These photographs are records of landscapes right after or within the midst of change. Simultaneous demolition and construction erase the memories of the land. The absence of historical uniformity and rational planning both symbolizes and impels a chaos of social values and increasing materialism: a 2000-year-old city is razed and disappears; contradictory architectures arise beside each other; an ancient temple is protected from water raised by dam construction; suburban communities spring up through random overdevelopment; centers for fertilization and for parentage identification stand side by side; religious and alien commercial icons weave an unpredictable visual texture. The China of these photographs is a battlefield of transition. The figures of contemporary landscapes and urban structures not only represent the current reality but also disclose the capricious potential desires of an expanding society.
The project’s title HETEROSCAPES is inspired by Michel Foucault. In his 1967 lecture Des Espace Autres, Foucault employs the metaphor of a mirror for his concept of heterotopia, the alternative region between real spaces and an imagined utopia. As a conjunction between reality and unreality, heterotopia exposes existing conditions and reveals new illusions. In these photographs, the altered landscapes just embody the conflicting lunacy of the renovated China and the concealed delusion of the country’s new covetousness.
This project initially started when I began taking photographs of urban landscapes in my hometown, Chongqing. With a population of 31 million in the whole municipality as of 2005, Chongqing is now the largest city in the world. The municipality of Chongqing extends deep into hinterlands, over a rural area spanning 80,000 square km. As one of China’s most important cities and a district with historically the largest rural population, Chongqing endured the most traumatic transition and dramatic conflicts between traditional rural culture and modern urban civilization. The conflicts often generate very peculiar circumstances.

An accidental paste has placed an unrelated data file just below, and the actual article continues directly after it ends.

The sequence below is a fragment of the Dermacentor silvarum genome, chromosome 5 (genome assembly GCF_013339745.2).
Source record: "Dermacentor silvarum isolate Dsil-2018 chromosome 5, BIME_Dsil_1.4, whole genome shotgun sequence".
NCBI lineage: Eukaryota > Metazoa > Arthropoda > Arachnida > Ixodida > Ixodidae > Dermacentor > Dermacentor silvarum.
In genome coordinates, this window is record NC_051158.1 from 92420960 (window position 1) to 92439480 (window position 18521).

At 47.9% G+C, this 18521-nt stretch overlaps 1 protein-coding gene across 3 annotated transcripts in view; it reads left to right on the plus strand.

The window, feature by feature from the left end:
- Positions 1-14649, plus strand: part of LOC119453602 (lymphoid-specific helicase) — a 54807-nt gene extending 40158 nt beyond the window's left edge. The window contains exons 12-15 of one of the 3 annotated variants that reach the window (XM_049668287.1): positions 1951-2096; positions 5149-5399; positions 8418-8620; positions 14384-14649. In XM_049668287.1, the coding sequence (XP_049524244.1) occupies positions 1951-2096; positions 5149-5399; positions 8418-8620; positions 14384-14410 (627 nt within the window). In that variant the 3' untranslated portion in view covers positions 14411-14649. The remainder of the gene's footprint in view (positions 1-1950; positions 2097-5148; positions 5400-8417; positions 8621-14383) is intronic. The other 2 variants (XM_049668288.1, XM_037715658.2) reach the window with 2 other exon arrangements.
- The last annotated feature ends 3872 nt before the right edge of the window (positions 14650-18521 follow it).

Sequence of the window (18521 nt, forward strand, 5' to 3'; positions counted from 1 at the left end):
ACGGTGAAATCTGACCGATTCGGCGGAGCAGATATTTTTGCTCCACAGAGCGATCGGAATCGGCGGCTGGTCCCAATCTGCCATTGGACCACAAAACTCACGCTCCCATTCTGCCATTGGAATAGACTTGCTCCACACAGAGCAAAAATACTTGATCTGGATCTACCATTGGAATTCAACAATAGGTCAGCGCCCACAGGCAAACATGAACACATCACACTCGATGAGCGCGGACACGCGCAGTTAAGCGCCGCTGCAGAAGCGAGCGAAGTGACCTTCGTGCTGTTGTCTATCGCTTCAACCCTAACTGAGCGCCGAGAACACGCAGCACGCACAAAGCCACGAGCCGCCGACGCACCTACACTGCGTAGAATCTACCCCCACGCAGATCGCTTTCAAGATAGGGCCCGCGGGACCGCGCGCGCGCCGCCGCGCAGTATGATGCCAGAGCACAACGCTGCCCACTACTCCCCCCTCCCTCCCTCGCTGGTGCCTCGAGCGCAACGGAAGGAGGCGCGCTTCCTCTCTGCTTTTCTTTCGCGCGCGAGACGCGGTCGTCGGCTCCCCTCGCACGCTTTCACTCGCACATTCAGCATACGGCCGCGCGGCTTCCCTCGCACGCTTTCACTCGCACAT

Born at early 1980s, I grew up in Chongqing, until I left for college in 2000. I took changes for granted when I was young, as what I learned from my experiences was all about renewal – the old being erased and replaced, the new being erased and replaced again. Old buildings were pulled down to make way for widened roads, supermarkets and apartments, and in turn, the widened roads, supermarkets and apartments were soon pulled down again years later due to inconsistent urban distribution plans. History is being smashed and rewritten again and again. With every return to Chongqing, when I look at the landscapes that are familiar but somehow alienating at the same time, I always find something puncturing, revealing to me the residue of changes hidden in the scenes. It dissipates my pseudo-romantic nostalgia, and shows me a much more complicated reality than I often would like to imagine.